Monday, May 25, 2015
I visited my old Peace Corps site over the weekend. I took a twegerane to Nyabugogo, Kigali’s main bus park, and bought a ticket for a southbound bus. As I boarded, three different scenarios ran through my head. I’d show up and the whole village would look different, no one I knew would live there anymore, the Peace Corps would have discontinued my site and the whole visit would be nightmarish and disorienting. Or I’d show up and things would be even more beautiful than I remembered, I would be welcomed with open arms, an impromptu celebration would be thrown in my honor, tears of joy would be shed, the new PCV would be beside herself to meet Gihara’s inaugural volunteer. Or I’d show up and it would be as if I’d never left. I put in my headphones and watched a familiar stretch of countryside swish past, my heart pounding in my throat.
When I arrived, the reality I found was mixed. The village was largely unchanged. It was market day, and the same vendors who used to sell me fruits and vegetables had laid out their usual spread. People waved to me and called my name as if I’d returned from a weekend vacation. I found a new storefront had emerged among the tea shops. A giant icon of Jesus had been erected in front of the convent where I used to live – so huge, I thought for a horrifying moment that the convent was gone – but when I rounded the corner, the familiar green gate was still standing.
The nuns I used to live with were no longer there. New faces had taken their place. Sister Donatile and Sister Amarita have been permanently relocated to some other country – the Central African Republic, if I understood correctly – by some authority in the diocese. Sister Mediatrice left Gihara to pursue a degree. Sister Marie Rose is still based in Gihara, but she was gone for the weekend. I was still greeted warmly and invited to have lunch at the convent, but I felt a little like I’d come home from summer camp to an empty house.
Leaving the convent, I wandered off into the hills to look for familiar faces. My goal was to find Annoncée’s house. I’d been there so many times I was sure I could find the road, but new houses had sprung up all over my route and I got thoroughly lost. I fell back on a village habit and started asking all the children I encountered if they knew Umwarimu Annoncée, eventually gathering a sizeable party. So it was that I and about half a dozen children showed up in her front yard.
Before I had time to wonder if she’d remember me, she ran outside and threw her arms around me, literally lifting me up into the air. She said, “Long time!” Finally, someone who felt the same way I did. I asked her about the school where we used to teach together. Apparently Peace Corps discontinued the site – the school has not received any new volunteers. My former students are now in their final year of secondary. Otherwise, things are unchanged.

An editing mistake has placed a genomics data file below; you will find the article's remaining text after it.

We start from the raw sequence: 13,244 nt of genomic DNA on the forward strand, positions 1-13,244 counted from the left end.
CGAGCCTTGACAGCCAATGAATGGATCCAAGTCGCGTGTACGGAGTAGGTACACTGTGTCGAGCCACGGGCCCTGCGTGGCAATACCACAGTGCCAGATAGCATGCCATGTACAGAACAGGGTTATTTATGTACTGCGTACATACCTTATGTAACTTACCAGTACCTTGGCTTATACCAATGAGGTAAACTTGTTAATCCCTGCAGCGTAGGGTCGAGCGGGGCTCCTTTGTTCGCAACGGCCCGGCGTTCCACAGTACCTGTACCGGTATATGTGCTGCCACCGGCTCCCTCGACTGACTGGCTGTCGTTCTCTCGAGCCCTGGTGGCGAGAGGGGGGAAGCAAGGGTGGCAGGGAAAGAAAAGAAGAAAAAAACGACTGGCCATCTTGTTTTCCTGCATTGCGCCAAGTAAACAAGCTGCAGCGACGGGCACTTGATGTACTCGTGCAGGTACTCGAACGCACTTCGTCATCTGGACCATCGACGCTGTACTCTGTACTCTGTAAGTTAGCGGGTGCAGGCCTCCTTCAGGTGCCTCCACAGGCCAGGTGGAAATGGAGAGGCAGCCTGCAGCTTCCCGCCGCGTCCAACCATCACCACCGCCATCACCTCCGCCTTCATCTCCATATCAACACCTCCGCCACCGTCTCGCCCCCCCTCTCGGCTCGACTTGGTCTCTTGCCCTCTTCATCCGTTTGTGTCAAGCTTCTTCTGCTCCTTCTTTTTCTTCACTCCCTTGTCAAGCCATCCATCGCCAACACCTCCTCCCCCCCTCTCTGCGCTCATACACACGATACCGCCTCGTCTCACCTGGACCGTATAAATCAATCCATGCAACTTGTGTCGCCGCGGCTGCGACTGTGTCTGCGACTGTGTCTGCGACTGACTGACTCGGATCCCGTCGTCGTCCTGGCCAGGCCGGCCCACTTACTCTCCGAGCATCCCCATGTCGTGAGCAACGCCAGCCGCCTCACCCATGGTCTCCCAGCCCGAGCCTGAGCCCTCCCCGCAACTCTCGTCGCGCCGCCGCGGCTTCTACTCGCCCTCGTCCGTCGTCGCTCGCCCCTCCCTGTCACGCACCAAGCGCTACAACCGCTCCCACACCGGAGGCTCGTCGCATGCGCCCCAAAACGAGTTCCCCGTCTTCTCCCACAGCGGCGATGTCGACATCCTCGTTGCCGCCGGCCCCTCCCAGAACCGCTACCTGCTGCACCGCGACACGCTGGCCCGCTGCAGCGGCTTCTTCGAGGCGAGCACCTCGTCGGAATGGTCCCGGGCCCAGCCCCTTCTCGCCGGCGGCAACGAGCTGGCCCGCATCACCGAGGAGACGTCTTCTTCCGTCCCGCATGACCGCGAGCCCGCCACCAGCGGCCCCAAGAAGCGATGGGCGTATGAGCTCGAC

I left Gihara feeling dusty and exhausted. Back in the capital, I’m scrolling through the phone numbers I’ve amassed. I didn’t find Louise, my best Gihara friend, nor did I find her number. I have a few phone numbers for people who might be able to find her, though. I’m thinking this is how I’m going to spend my weekends – tracking down old friends.
Outside, rain is pounding the walls of the house. It makes me think of the dry season and how unsettled I would get when the rain tankard ran low. It would get so dry that honey bees would gather around the spigot searching for droplets. I always wondered what would happen if the water ran out completely, but I never got a chance to find out. Just when things would start to seem desperate, the sky would open up like a tap and release a deafening torrent. Rain would hammer the tin roofs and flood the gutters. Every time, it felt like a prayer miraculously answered. Rain still sounds like that to me – like a gift from God.
For the first time since the plane touched down, I feel a sense of relief.
Friday, May 22, 2015
Muraho bose! I’m reviving my Peace Corps blog to bring you more stories from Rwanda. As of my last post, I had just returned home to California. I had begun studying for the GRE and initiated the long process of cultural reintegration. I remember feeling good, if a little unsteady.
A lot has happened since then. Two jobs, one volunteering stint with Planned Parenthood, six master’s program applications, five acceptances and one year of grad school later, I have returned to Rwanda to begin a summer internship with the Rwanda Zambia HIV Research Group (an awesome organization – read more about them here). I will be conducting research to improve the provision of long-acting reversible contraceptives to couples who do not want more children, or who want to wait at least three years to have more children. In a country as densely populated as Rwanda – to the extent that arable farmland here literally cannot produce enough food to support the existing population – modern contraceptives are extremely important. Long-acting reversible contraceptives are great because they’re effective even in the event of a supply chain interruption.* I’m so happy to be here. I’ve been hoping to do exactly this kind of work ever since I found a copy of Half the Sky lying around the Peace Corps office in Kigali. I never dreamt I’d end up returning to Rwanda for this, but here I am.
Nothing is ever quite as expected. I thought landing in Kigali would be an adrenaline rush, but something even more unsettling happened. When we touched down, I looked out the window and thought, “Oh good. I’m finally home.”
*Oral contraceptives and injectables, though popular in Rwanda, are less effective than long-term reversible contraceptives simply because they have to be used on a regular basis. If a clinic runs out of IUDs, the women currently using them won’t have any problems, but if a clinic runs out of birth control pills, it’s a whole different story.